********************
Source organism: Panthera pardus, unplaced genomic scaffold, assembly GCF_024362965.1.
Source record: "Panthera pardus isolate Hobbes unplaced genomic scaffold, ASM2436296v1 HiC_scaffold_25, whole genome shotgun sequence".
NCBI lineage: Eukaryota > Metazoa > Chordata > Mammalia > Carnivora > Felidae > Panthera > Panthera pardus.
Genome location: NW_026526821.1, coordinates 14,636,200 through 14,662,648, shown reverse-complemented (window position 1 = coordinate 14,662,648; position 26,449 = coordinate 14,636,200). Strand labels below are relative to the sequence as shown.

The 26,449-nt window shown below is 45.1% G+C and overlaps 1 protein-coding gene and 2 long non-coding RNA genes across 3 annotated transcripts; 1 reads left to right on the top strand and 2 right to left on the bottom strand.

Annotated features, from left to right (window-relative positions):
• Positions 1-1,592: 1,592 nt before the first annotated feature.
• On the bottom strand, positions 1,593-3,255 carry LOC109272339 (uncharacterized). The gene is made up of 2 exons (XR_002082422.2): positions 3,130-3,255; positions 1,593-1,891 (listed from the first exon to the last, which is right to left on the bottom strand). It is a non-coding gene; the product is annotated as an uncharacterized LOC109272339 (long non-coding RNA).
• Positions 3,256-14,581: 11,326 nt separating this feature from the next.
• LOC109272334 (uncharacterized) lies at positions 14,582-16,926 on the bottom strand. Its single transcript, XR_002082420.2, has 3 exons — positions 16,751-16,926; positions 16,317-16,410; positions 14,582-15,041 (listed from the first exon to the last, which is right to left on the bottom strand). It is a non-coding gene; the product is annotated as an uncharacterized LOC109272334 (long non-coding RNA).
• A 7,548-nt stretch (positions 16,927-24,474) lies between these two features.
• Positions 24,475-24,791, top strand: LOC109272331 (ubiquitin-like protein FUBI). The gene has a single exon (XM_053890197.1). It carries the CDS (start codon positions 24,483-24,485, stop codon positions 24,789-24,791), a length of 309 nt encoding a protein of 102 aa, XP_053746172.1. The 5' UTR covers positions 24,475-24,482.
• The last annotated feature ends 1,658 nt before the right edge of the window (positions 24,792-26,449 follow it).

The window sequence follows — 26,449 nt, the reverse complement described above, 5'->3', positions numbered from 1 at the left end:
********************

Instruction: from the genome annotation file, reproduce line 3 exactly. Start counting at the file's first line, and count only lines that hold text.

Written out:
NCBI lineage: Eukaryota > Metazoa > Chordata > Mammalia > Carnivora > Felidae > Panthera > Panthera pardus.